Legislative Redistricting Process Is Front and Center
August 13, 2021 | Shaping Iowa's Leaders of Tomorrow
The Iowa Legislature will be back for a special session this fall as lawmakers must take on the task of drawing new maps for legislative districts of the Iowa House, Iowa Senate and Congressional Districts. The process, known as redistricting, must occur every ten years. Lawmakers typically handle this decennial task during the regular legislative session in the spring, but were unable to do so earlier this year due to a delay in receiving census data from the federal government because of the pandemic.
Each state is free to develop a unique process to redraw their respective districts. Some use a partisan gerrymandering process where some districts can look like they’ve essentially been scribbled together. This is done to maximize the number of voters of a particular party in a district. Both Republicans and Democrats take advantage of this in states where the practice is permitted.
Iowa’s nonpartisan process is seen as a model for the nation in ensuring fairness and integrity for both major parties as they look to win seats. The Legislative Services Agency, a nonpartisan government agency, will utilize population data collected in the recent census and attempt to draw maps that are as compact as possible while attempting to respect city and county boundaries.
The Legislature will then receive that proposal, review it and decide whether or not to approve the maps. If they reject the first round, LSA will repeat the process and deliver a second proposal. If the Legislature declines to approve, a third round of maps is created by LSA. During that third round, lawmakers can then amend said maps. This has never occurred and is unlikely to happen this time around. The Legislature must approve the maps by September 1 and Governor Reynolds must sign off on them by September 15 according to the Iowa Constitution. If that doesn’t occur, the Iowa Supreme Court steps in and draws the maps.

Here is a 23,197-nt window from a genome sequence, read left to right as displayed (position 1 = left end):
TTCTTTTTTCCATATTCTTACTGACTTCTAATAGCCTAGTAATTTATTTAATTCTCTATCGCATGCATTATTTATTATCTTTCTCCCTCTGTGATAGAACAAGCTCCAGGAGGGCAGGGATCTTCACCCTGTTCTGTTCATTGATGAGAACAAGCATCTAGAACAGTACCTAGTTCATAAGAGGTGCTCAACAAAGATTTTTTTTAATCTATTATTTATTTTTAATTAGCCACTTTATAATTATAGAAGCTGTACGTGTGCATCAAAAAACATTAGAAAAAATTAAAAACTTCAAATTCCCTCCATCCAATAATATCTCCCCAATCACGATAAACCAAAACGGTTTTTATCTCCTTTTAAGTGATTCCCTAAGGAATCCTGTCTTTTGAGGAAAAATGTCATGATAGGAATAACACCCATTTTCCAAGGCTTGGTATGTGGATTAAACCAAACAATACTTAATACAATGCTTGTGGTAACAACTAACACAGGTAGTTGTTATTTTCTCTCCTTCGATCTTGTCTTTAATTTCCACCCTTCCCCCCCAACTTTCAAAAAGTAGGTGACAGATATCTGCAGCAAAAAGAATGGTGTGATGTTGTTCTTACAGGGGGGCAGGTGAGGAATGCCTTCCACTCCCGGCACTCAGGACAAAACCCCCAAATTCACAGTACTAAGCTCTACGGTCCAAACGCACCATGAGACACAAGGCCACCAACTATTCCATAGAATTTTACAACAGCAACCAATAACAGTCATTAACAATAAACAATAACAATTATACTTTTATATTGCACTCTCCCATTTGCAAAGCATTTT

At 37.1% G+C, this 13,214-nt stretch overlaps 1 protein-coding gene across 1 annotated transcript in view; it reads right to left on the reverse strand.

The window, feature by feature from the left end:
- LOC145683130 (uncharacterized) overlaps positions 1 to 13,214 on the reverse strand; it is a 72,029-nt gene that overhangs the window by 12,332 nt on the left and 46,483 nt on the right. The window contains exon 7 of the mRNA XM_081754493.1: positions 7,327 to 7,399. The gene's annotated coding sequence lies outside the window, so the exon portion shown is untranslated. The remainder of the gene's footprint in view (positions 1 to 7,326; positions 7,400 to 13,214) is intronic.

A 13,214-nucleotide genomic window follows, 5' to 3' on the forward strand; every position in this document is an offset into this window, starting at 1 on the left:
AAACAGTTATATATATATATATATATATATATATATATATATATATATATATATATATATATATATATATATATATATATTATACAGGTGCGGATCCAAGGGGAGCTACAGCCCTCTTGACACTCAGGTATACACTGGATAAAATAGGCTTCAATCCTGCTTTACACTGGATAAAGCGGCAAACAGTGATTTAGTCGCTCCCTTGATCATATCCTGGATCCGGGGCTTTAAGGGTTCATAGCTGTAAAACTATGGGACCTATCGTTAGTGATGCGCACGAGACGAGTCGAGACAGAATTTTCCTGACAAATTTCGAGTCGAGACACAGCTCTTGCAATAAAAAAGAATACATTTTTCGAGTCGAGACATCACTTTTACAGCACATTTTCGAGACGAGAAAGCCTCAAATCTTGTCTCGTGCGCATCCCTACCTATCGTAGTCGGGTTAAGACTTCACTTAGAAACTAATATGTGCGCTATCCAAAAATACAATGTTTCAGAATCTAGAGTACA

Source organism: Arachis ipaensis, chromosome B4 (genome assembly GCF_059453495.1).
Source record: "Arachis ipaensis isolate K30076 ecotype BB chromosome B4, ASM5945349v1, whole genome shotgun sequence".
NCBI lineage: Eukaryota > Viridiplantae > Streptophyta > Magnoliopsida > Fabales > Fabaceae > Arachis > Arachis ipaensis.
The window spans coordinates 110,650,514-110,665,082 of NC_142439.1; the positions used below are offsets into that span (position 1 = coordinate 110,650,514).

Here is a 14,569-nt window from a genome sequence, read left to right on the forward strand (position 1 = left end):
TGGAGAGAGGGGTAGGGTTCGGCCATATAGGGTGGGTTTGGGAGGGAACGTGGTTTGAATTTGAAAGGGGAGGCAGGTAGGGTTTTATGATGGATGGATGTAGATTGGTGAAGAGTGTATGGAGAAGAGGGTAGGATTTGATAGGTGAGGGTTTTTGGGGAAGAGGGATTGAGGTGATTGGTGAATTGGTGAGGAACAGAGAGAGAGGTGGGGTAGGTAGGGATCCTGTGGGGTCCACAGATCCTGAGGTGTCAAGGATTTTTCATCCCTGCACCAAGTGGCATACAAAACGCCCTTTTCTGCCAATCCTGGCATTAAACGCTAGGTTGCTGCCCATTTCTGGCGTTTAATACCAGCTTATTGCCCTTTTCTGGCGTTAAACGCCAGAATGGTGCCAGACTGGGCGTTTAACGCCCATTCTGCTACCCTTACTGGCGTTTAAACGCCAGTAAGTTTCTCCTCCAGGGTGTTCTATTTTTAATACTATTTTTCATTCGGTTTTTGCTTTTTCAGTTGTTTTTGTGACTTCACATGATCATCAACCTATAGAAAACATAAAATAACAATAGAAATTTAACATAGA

The new maps will mean sitting legislators who live in close proximity to one another could be merged into the same new district and forced to square off against one another. Same-party candidates would meet in a primary and crossparty candidates in the general election. If the past is a guide, incumbents may decide to retire or relocate because their new district is more challenging to win, or two strong incumbents would be forced into a face-off.
The Legislature may also consider other business outside of redistricting when a special session is convened for that purpose which means ABI’s public policy team will be back at the Capitol when the Legislature is in session. Stay tuned for more updates on this and other pertinent policy information in ABI’s weekly newsletter.